BTW, I met a naturopathic vet here (she does have a DVM from a respected veterinary school & so doesn’t seem to be a fly-by-night type) who clued me to the fact that it’s possible to get your dog’s teeth cleaned without knocking the animal out. If the dog’s teeth are not too dirty, there are practitioners who can clean them in a no-anaesthetic procedure.
    Funny about Money recently posted…Some Vacation…My Profile

    • Revanche says:

      I’m right there with you but I’ve also had years of experience working with vets so I know there are some things that do have to be treated, asymptomatic or not, and UTIs are one of them. Left untreated it can lead to some even more severe problems like kidney damage, etc. And Doggle is notoriously stoic (he literally didn’t show pain when he dislocated a disc in his spine – that’s a SERIOUS problem) so it’s very possible he does have symptoms we didn’t associate with it b/c he didn’t act uncomfortable (drinking more, urinating more, licking himself).

      Otherwise he’d just have an annual exam because we can’t get his medication without it 😛

  2. Athena says:

    Poor doggle. I hope he feels ( and gets) better soon. This reminds me of last year when I had Olive the cat and Hey Jude and I had to take her to the vet because she had gotten sick. We set a price that we were both comfortable with, depending on what was wrong with her, but in the end we didn’t care. Your pet becomes a part of your family and you’ll do whatever you can to maintain their health, just like they were a person. Come to think of it, I like a lot of pets better than people I know anyways. 🙂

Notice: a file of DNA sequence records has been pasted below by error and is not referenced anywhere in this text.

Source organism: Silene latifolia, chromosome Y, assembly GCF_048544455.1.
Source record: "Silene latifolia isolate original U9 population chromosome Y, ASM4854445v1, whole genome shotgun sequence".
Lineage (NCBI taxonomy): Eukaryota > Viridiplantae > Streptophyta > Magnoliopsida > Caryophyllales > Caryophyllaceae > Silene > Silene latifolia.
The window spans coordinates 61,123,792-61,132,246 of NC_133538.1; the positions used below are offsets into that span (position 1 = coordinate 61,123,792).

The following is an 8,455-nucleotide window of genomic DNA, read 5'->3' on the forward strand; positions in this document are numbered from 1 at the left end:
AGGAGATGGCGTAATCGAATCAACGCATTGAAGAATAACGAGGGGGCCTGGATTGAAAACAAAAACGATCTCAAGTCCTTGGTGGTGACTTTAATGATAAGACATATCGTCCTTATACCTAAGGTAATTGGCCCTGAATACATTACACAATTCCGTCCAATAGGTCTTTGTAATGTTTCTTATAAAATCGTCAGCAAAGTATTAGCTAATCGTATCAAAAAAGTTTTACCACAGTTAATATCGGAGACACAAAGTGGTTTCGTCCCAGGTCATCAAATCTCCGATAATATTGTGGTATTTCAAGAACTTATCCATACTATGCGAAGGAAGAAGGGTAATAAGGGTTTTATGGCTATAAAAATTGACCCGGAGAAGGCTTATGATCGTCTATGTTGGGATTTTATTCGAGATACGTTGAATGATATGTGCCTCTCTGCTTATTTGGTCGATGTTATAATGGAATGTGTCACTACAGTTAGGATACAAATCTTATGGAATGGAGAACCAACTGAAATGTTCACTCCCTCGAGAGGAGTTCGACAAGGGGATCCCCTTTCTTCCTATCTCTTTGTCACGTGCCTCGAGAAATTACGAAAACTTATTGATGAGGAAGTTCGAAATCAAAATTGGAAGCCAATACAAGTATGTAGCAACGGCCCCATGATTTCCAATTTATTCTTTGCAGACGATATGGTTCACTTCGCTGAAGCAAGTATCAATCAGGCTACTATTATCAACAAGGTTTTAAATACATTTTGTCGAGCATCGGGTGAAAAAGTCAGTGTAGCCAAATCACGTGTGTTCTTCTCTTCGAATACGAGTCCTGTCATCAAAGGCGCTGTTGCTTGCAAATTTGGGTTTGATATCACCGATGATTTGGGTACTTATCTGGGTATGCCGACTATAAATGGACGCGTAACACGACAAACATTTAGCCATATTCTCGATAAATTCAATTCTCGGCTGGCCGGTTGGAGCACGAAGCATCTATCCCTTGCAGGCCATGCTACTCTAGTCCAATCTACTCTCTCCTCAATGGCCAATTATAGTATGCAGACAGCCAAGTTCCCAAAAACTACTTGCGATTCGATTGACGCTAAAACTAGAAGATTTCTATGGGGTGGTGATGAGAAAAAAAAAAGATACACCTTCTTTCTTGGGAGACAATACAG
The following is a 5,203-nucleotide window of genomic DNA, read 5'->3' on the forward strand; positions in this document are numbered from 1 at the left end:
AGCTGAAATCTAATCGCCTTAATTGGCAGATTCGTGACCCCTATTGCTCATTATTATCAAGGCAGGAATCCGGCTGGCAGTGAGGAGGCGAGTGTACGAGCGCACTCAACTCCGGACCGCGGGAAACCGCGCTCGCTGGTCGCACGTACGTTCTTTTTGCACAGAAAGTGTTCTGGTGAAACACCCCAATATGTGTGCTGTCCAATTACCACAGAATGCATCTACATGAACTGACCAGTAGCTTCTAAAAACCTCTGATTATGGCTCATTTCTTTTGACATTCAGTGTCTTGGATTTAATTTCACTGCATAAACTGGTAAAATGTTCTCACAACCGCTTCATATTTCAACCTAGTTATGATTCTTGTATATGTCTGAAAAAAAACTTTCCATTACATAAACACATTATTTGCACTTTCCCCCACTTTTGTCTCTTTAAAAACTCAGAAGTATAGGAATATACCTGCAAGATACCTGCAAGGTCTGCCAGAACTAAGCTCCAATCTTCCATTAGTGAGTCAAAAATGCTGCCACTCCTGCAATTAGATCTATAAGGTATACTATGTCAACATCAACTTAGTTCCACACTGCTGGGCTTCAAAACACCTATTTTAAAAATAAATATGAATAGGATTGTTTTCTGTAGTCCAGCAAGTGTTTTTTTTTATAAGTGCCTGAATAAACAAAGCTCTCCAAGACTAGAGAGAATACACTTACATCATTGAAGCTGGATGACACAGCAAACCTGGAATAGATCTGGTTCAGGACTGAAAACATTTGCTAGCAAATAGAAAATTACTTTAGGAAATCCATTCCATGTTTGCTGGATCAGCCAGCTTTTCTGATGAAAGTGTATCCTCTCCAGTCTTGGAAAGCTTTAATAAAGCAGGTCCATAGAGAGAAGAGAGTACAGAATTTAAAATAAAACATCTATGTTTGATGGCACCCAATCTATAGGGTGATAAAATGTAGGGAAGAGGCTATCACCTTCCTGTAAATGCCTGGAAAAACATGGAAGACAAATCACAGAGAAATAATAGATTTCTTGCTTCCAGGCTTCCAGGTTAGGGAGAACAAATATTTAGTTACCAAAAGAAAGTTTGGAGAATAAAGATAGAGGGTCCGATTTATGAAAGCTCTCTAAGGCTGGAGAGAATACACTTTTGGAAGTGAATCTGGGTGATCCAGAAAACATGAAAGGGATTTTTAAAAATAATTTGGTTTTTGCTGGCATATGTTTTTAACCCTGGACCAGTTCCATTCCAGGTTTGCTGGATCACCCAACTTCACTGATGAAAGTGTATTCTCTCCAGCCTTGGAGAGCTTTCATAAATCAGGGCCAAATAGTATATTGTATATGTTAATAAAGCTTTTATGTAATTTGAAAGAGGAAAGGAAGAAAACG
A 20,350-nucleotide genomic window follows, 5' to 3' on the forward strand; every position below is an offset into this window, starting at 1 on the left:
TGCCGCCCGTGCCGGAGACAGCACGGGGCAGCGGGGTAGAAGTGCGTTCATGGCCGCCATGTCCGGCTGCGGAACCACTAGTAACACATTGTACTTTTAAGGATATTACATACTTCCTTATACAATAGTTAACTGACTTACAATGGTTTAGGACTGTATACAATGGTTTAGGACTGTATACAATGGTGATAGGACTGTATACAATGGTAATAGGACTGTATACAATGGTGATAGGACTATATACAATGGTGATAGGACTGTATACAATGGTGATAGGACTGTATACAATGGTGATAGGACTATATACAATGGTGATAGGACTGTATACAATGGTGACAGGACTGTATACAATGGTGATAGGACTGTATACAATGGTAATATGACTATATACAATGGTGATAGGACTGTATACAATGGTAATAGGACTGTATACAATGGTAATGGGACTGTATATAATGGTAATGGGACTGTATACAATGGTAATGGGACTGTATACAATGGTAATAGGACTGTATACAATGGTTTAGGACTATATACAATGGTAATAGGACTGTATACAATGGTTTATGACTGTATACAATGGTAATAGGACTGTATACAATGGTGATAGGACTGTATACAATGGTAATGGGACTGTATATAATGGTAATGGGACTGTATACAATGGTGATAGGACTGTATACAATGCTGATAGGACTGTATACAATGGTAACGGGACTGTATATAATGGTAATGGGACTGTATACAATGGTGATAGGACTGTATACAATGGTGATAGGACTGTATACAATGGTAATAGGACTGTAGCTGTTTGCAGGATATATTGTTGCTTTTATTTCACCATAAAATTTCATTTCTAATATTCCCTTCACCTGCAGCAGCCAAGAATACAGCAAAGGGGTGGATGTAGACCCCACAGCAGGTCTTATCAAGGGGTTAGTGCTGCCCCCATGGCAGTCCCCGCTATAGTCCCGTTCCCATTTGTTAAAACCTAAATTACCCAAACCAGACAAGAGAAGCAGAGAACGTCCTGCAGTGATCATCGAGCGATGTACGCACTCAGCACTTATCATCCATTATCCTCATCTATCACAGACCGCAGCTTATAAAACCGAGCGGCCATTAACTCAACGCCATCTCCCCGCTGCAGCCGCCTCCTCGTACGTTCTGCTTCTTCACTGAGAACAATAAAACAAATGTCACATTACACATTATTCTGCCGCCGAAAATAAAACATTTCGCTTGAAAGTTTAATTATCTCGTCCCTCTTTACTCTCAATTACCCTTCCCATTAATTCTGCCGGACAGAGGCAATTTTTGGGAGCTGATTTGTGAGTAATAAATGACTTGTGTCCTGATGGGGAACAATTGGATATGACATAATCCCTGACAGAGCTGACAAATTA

Athena recently posted…Tunes Tuesday- R & B EditionMy Profile

    • Revanche says:

      Thanks! We hope so too! They have allowances but I think we all know that when it’s important, I will spend the money on them, period.

      Come to think of it, I like a lot of pets better than people I know anyways. 🙂
      You speak only the truth! 😉

  3. NZ Muse says:

    Oh. blimey. All my sympathies. I have a UTI that’s just about cleared up but it was the worst I’ve ever had, plus a possible stomach bug (either that or that was part and parcel of the UTI fun fair). No bueno.
    NZ Muse recently posted…Career tip: Play to your strengthsMy Profile

    • Revanche says:

      Oof I’m glad you’re getting better too! This guy is so stoic it’s hard to tell if he’s in pain but that wouldn’t mean he wasn’t experiencing any!

  4. […] If you’ve been paying attention, you know that many of the vaccines we’ve been told our pets must have, over and over world without end, lest they die of some dread disease are truly unnecessary. Endless annual booster shots operate, at many veterinaries, as a tool to get you back in the door, where you can be subjected to the Big Upsell: persuaded that any number of unnecessary procedures, from expensive dental cleaning to daily medications that require expensive semi-annual blood tests to routine over-vaccination…to god only knows what. These procedures, many of which may be unnecessary, cost pet owners some very big bucks. […]

  5. Karen says:

    Wow, $1000 for teeth cleaning? Mine is need of that , too. The lab work plus the cleaning, I think, runs around $300+. I tried brushing her teeth but that fell by the wayside. Too annoying. For us both!

    • Revanche says:

      Nearly so, yeah – Allison of Insomniac Lab Rat told me she had to pay a similar amount and she’s in the Midwest where I imagine everything is more reasonable so I felt … not BETTER about it precisely but not quite as bad. And now you’ve beat both our prices all to hell 🙂
      Doggle won’t allow us to LOOK in his mouth if he can help it, forget brushing his teeth. I’m wiling to wrestle him for an ear cleaning but teeth brushing is a whole other thing.

  6. Disco Diva says:

    Pet costs are a pain…but a necessary evil. 🙁
    Disco Diva recently posted…A dream deferred…My Profile